Saturday, December 01, 2007

A Visit from St. Nicholas

A Visit from St. Nicholas

A Visit from St. Nicholas
A Visit from St. Nicholas By Clement Clarke Moore, Illustrated by Florence Wyman Ivins (1881-1948). Published 1921 Atlantic Monthly Press (first published in 1823)

These images (or other media files) are in the public domain because their copyright has expired. This applies to the United States, where Works published prior to 1978 were copyright protected for a maximum of 75 years. See Circular 1 "COPYRIGHT BASICS" from the U.S. Copyright Office. Works published before 1923 are now in the public domain In the United States,

These inages however may not be in the public domain in countries that figure copyright from the date of death of the artist (post mortem auctoris), in this case 1948, and that most commonly runs for a period of 50 to 70 years from that date. If your use will be outside the United States please check your local law.

Was the night before Christmas, when all through the house Not a creature was stirring, not even a mouse. The stockings were hung by the chimney with care,
In hopes that St. Nicholas soon would be there- The children were nestled all snug in their beds While visions of sugar-plums danced through their heads; And Mamma in her 'kerchief, and I in my cap, fáadjust settled our brains for a long winter's nap, When out on the lawn there arose such a clatter, I sprang from my bed to see what was the matter. Away to the window I flew like a flash, Tore open the shutters and threw up the sash. The moon on the breast of the new-fallen snow.

Gave a lustre of midday to objects below. When what to my wondering еyes did appear, But a miniature sleigh and eight tiny reindeer. With a little old driver so lively and quick, I knew in a moment he must be St. Nick. More rapid than eagles his coursers they came, And he whistled, and shouted, and called them by name: "Now, Dasher! now, Dancer! now, Prancer and Vixen! On, Comet! on, Cupid! on, Donder and Blixen! To the top of the porch! to the top of the wall!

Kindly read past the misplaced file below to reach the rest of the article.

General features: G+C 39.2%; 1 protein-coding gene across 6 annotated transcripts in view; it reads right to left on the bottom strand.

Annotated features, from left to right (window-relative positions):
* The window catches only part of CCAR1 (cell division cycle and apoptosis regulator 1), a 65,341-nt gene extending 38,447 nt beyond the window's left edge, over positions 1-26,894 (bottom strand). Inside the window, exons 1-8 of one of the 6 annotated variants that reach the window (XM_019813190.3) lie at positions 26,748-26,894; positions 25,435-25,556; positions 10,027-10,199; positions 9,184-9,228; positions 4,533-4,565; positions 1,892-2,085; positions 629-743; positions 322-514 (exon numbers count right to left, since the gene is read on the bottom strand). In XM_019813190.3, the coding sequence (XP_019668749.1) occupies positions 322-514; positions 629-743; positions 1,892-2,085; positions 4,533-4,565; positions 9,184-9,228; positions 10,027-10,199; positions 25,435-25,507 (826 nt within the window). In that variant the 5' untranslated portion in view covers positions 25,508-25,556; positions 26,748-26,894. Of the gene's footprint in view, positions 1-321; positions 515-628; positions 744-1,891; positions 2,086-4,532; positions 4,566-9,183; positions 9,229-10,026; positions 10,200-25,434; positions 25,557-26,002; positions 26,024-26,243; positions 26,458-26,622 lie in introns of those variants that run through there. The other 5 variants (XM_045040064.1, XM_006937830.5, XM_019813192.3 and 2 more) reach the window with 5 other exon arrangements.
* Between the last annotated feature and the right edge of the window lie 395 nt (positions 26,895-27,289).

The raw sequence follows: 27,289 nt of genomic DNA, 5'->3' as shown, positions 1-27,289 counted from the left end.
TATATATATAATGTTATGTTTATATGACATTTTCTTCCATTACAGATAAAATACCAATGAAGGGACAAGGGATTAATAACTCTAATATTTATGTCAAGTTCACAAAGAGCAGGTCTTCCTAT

Now dash away! dash away! dash away, all!" As leaves that before the wild hurricane fly', When they meet with an obstacle, mount to the sky So up to the housetop the coursers they flew , With the sleigh full of toys , and St. Nicholas too— And then, in a twinkling, I heard on the roof The prancing and pawing of each little hoof. As I drew in my head, and was turning around, Down the chimney St. Nicholas came with a bound, he was dressed all in fur, from his head to his foot,

And his clothes were all tarnished with ashes and soot; A bundle of toys be had flung on his back, A nd he looked like a pedler just opening his pack. his eyes—how they twinkled! his dimples, how merry! His cheeks were like roses, his nose like a cherry! His droll little mouth was drawn up like a bow, And the beard on his chin was as white as the snow; The stump of a pipe he held tight in his teeth, And the smoke, it encircled his head like a wreath; He had a broad face and a little round belly.

That shook when he laughed, like a bowl full of jelly. fíe was chubby and plump, a right jolly old elf, And I laughed when I saw him in spite of myself. A wink of his eye and a twist of his head Soon gave me to know I had nothing to dread; He spoke not a word, but went straight to his work, And filled all the stockings; then turned with a jerk, And laying his finger aside of his nose, And giving a nod, up the chimney he rose, sprang to his sleigh, to his team gave a whistle, And away they all flew like the down of a thistle. But I heard him exclaim, ere he drove out of sight, "Happy Christmas to all, and to all a good-night."

Designed by Bruce Rogers and printed by William Edwin Rudge, Mount Vernon, N. T. 'the text is that of the original (1837) edition, woodcuts are by Florence Wyman Ivins.

You may download a Public Domain copy of A Visit from St. Nicholas complete with all illustrations in PDF format here A Visit from St. Nicholas by Clement Clarke Moore

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